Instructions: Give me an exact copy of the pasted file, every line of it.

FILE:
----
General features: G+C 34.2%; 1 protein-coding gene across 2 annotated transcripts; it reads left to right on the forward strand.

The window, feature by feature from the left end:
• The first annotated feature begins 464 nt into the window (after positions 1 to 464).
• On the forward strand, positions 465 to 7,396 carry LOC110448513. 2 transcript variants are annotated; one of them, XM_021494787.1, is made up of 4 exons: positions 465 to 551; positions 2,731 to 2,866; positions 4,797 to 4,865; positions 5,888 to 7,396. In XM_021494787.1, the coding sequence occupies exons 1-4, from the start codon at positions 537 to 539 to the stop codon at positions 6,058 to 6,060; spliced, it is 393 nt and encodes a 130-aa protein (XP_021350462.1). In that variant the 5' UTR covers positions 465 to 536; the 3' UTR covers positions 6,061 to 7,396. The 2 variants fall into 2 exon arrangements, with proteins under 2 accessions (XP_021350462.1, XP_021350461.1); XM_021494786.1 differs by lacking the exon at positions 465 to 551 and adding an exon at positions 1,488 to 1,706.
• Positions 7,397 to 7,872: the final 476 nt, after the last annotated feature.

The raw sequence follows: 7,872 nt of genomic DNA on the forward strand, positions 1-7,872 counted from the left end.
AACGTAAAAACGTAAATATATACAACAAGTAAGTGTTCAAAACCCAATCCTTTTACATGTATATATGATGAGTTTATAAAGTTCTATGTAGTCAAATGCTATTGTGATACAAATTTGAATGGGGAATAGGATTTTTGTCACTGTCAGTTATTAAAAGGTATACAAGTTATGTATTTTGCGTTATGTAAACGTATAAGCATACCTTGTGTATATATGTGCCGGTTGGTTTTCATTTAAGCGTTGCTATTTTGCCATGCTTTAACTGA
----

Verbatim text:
General features: G+C 34.2%; 1 protein-coding gene across 2 annotated transcripts; it reads left to right on the forward strand.

The window, feature by feature from the left end:
• The first annotated feature begins 464 nt into the window (after positions 1 to 464).
• On the forward strand, positions 465 to 7,396 carry LOC110448513. 2 transcript variants are annotated; one of them, XM_021494787.1, is made up of 4 exons: positions 465 to 551; positions 2,731 to 2,866; positions 4,797 to 4,865; positions 5,888 to 7,396. In XM_021494787.1, the coding sequence occupies exons 1-4, from the start codon at positions 537 to 539 to the stop codon at positions 6,058 to 6,060; spliced, it is 393 nt and encodes a 130-aa protein (XP_021350462.1). In that variant the 5' UTR covers positions 465 to 536; the 3' UTR covers positions 6,061 to 7,396. The 2 variants fall into 2 exon arrangements, with proteins under 2 accessions (XP_021350462.1, XP_021350461.1); XM_021494786.1 differs by lacking the exon at positions 465 to 551 and adding an exon at positions 1,488 to 1,706.
• Positions 7,397 to 7,872: the final 476 nt, after the last annotated feature.

The raw sequence follows: 7,872 nt of genomic DNA on the forward strand, positions 1-7,872 counted from the left end.
AACGTAAAAACGTAAATATATACAACAAGTAAGTGTTCAAAACCCAATCCTTTTACATGTATATATGATGAGTTTATAAAGTTCTATGTAGTCAAATGCTATTGTGATACAAATTTGAATGGGGAATAGGATTTTTGTCACTGTCAGTTATTAAAAGGTATACAAGTTATGTATTTTGCGTTATGTAAACGTATAAGCATACCTTGTGTATATATGTGCCGGTTGGTTTTCATTTAAGCGTTGCTATTTTGCCATGCTTTAACTGA